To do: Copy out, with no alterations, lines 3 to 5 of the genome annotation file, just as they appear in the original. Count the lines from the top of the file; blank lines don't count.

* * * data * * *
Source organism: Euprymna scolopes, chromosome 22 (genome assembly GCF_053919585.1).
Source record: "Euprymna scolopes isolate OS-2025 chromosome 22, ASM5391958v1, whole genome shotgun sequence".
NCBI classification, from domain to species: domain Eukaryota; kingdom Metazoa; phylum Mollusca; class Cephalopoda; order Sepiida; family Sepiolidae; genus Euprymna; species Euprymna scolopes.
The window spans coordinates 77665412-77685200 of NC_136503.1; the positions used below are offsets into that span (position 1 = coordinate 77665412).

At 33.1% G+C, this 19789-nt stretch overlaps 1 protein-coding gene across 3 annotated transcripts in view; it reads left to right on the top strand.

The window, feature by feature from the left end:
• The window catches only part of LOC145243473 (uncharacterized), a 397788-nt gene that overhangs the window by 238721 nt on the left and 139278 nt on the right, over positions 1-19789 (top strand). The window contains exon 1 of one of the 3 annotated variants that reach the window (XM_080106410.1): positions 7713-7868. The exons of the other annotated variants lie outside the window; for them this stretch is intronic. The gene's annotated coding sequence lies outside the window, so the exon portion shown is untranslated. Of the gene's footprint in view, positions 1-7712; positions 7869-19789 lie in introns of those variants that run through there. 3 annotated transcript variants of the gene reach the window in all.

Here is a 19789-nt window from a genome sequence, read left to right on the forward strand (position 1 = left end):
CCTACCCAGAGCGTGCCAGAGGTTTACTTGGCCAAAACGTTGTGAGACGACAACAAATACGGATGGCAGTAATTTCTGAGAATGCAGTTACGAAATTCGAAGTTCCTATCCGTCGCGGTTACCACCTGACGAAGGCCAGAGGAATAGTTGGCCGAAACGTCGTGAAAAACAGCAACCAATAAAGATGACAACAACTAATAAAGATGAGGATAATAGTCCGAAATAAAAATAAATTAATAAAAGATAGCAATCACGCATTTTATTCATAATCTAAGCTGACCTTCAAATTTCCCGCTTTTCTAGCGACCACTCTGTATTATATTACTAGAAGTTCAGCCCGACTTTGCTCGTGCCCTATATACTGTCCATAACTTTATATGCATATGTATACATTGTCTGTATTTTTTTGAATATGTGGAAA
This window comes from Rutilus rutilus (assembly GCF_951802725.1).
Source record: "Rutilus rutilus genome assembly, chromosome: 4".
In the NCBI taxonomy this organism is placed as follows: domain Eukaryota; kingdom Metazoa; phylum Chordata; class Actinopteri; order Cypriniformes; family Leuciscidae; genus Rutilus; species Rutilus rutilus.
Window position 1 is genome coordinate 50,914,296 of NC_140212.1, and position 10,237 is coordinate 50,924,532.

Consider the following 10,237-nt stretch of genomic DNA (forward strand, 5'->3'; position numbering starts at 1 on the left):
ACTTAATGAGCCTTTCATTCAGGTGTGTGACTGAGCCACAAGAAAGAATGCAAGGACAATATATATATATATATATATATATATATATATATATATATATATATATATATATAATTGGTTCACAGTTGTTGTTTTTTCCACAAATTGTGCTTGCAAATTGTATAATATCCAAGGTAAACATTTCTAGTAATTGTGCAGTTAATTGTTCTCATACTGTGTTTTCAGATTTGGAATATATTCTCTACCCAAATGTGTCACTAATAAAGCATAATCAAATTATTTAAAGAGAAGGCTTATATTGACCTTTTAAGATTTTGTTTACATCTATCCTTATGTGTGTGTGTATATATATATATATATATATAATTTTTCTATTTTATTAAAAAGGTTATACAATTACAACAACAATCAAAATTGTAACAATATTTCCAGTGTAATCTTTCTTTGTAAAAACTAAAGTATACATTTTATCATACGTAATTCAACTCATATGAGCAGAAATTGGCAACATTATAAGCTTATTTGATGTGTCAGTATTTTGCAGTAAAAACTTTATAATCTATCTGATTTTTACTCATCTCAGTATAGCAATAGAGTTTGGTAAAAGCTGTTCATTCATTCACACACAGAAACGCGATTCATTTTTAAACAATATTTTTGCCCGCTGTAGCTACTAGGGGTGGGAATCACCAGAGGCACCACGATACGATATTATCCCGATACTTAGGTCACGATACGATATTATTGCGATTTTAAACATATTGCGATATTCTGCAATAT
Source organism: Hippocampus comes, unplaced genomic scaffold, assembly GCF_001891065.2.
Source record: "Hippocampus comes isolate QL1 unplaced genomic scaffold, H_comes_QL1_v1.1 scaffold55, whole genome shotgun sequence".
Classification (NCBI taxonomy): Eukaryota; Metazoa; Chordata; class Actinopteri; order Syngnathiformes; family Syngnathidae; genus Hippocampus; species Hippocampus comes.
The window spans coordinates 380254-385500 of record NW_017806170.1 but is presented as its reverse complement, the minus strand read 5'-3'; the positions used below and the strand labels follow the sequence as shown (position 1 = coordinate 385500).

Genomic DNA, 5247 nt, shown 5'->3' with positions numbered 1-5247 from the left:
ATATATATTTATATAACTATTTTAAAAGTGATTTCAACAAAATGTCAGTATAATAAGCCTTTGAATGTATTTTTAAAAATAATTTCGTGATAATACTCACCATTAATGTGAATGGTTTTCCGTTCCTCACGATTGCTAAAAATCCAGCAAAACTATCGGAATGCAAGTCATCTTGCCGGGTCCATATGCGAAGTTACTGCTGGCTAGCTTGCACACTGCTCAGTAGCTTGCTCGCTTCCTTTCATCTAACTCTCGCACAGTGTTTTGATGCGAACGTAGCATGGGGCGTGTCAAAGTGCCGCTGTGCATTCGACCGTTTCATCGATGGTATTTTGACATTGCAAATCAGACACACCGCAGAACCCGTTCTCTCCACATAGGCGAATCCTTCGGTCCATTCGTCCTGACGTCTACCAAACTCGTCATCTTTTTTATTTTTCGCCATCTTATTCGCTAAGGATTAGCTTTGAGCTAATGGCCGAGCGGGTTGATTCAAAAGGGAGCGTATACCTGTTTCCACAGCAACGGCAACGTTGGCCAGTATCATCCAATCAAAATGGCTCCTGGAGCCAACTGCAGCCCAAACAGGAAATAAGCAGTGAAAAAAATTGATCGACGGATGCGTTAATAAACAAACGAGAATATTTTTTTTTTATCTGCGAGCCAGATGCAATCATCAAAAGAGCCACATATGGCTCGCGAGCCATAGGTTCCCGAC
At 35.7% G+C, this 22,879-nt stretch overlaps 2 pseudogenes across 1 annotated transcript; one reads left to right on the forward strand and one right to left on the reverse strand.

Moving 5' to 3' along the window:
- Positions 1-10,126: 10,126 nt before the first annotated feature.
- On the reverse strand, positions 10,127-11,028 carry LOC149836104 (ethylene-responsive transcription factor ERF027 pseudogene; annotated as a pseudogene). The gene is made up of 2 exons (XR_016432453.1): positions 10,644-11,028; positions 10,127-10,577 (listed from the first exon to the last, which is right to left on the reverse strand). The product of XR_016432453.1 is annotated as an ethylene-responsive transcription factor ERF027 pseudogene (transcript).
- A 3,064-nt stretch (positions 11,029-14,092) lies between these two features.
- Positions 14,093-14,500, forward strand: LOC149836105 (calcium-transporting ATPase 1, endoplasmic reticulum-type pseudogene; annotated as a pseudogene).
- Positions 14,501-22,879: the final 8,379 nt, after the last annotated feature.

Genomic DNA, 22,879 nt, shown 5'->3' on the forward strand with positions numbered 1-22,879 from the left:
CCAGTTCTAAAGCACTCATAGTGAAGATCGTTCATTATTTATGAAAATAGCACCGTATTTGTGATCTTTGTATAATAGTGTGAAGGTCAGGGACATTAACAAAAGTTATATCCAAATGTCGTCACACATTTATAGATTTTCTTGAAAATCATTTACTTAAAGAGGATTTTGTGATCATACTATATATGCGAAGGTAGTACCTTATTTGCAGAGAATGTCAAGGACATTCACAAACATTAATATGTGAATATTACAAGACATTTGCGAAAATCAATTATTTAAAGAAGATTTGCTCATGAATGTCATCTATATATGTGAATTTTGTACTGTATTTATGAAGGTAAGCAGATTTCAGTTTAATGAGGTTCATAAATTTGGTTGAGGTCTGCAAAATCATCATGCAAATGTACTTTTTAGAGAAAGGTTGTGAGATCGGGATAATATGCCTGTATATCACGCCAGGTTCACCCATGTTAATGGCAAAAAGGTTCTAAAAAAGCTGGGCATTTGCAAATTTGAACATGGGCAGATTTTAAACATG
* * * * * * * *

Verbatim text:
NCBI classification, from domain to species: domain Eukaryota; kingdom Metazoa; phylum Mollusca; class Cephalopoda; order Sepiida; family Sepiolidae; genus Euprymna; species Euprymna scolopes.
The window spans coordinates 77665412-77685200 of NC_136503.1; the positions used below are offsets into that span (position 1 = coordinate 77665412).

At 33.1% G+C, this 19789-nt stretch overlaps 1 protein-coding gene across 3 annotated transcripts in view; it reads left to right on the top strand.